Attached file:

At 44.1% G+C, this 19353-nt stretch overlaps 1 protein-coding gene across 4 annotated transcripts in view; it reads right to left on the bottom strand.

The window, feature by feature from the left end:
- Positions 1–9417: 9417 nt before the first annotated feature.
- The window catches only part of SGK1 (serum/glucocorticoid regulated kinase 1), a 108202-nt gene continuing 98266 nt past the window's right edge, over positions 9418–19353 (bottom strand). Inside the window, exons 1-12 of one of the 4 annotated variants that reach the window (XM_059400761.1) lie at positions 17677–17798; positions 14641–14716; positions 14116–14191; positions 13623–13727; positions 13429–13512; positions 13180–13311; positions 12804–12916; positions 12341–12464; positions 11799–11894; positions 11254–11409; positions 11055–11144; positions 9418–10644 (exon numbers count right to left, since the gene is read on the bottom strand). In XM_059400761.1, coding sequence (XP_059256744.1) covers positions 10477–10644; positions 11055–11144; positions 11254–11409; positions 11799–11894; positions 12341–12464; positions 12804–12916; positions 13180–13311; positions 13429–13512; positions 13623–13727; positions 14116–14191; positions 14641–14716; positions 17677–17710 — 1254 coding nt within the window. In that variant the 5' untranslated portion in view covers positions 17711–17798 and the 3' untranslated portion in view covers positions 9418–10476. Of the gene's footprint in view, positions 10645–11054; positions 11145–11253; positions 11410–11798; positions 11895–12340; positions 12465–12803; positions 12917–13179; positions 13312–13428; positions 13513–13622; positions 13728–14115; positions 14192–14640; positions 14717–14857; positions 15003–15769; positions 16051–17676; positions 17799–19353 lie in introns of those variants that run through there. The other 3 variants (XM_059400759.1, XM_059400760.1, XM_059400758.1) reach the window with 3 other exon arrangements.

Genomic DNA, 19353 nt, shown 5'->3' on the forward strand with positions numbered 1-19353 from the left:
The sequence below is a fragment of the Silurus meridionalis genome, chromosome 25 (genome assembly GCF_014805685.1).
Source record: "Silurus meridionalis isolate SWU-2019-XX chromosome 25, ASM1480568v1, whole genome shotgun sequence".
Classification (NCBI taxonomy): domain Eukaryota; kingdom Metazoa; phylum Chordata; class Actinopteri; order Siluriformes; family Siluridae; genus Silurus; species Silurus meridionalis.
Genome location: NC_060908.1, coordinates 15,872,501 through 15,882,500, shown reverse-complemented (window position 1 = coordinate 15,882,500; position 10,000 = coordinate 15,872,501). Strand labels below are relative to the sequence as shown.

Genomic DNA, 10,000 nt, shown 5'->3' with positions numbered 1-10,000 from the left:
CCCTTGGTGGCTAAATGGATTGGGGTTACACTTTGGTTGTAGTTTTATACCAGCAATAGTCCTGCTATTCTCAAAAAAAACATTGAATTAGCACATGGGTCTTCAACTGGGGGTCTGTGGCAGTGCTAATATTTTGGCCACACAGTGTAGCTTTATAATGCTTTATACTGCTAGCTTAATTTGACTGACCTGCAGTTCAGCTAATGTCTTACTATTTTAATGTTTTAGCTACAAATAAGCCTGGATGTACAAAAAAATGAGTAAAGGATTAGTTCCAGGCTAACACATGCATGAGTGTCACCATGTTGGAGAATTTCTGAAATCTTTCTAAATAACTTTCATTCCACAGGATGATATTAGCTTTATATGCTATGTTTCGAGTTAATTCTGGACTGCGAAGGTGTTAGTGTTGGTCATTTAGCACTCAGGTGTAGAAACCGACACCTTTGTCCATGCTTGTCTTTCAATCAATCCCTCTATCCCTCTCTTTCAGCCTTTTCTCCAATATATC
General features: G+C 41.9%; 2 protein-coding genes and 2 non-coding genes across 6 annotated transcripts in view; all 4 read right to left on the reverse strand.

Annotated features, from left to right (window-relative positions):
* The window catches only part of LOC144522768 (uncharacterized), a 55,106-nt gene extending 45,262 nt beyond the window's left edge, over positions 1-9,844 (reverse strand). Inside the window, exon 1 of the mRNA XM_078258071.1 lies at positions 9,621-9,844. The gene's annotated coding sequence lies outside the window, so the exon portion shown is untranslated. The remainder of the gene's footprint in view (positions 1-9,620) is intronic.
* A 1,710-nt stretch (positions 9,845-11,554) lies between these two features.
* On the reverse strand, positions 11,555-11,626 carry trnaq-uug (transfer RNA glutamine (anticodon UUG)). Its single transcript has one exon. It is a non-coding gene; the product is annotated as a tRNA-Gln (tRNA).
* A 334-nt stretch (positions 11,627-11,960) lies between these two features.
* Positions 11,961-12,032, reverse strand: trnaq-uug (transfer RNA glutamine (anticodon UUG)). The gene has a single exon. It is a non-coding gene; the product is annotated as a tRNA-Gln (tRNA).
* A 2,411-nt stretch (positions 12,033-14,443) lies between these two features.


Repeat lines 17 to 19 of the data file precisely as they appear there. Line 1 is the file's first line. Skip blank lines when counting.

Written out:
* A 334-nt stretch (positions 11,627-11,960) lies between these two features.
* Positions 11,961-12,032, reverse strand: trnaq-uug (transfer RNA glutamine (anticodon UUG)). The gene has a single exon. It is a non-coding gene; the product is annotated as a tRNA-Gln (tRNA).
* A 2,411-nt stretch (positions 12,033-14,443) lies between these two features.